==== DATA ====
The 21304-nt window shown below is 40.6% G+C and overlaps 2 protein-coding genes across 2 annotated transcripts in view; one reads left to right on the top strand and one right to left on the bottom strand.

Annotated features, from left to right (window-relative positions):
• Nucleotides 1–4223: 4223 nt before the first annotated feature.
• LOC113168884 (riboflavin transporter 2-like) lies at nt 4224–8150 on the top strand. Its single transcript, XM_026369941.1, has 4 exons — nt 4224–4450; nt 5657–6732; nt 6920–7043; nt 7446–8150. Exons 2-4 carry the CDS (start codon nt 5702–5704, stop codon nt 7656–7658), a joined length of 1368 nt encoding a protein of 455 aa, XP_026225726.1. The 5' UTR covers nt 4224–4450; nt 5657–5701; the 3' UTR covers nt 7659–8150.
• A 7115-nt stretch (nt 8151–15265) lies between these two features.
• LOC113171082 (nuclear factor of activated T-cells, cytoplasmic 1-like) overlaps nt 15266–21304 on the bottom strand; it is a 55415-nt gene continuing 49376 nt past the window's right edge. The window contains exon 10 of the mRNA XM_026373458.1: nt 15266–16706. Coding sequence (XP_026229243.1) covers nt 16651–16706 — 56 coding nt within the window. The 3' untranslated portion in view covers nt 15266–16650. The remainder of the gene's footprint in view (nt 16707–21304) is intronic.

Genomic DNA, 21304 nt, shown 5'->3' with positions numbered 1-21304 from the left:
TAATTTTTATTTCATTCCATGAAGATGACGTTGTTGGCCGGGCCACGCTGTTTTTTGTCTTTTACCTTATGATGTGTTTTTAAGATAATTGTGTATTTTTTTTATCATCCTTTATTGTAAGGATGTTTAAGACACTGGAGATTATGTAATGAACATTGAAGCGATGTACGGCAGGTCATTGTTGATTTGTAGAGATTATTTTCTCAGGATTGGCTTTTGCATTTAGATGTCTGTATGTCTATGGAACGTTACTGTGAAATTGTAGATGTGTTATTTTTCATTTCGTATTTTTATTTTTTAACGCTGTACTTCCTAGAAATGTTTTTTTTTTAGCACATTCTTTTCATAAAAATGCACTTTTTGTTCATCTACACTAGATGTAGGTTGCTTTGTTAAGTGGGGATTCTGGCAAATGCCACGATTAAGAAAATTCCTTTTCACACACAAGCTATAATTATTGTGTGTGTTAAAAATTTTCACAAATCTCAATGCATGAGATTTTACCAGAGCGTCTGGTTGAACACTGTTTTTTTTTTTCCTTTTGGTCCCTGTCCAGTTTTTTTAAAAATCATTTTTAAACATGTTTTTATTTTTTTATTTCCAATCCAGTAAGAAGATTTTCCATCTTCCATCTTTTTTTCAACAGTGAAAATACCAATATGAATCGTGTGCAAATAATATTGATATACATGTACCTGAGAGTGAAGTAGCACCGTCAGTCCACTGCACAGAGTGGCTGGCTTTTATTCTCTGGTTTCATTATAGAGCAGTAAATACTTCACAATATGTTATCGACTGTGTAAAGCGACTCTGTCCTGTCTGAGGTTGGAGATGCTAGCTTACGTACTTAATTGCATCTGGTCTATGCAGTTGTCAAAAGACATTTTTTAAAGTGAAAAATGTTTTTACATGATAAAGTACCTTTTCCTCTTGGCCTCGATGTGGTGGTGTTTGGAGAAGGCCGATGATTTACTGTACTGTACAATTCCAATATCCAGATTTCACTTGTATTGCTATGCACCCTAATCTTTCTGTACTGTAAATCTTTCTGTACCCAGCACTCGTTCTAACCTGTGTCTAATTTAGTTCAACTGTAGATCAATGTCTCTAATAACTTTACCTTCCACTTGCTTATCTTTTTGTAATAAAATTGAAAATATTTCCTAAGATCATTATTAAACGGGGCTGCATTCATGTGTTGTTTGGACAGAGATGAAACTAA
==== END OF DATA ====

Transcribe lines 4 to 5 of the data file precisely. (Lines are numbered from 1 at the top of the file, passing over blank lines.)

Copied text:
• LOC113168884 (riboflavin transporter 2-like) lies at nt 4224–8150 on the top strand. Its single transcript, XM_026369941.1, has 4 exons — nt 4224–4450; nt 5657–6732; nt 6920–7043; nt 7446–8150. Exons 2-4 carry the CDS (start codon nt 5702–5704, stop codon nt 7656–7658), a joined length of 1368 nt encoding a protein of 455 aa, XP_026225726.1. The 5' UTR covers nt 4224–4450; nt 5657–5701; the 3' UTR covers nt 7659–8150.
• A 7115-nt stretch (nt 8151–15265) lies between these two features.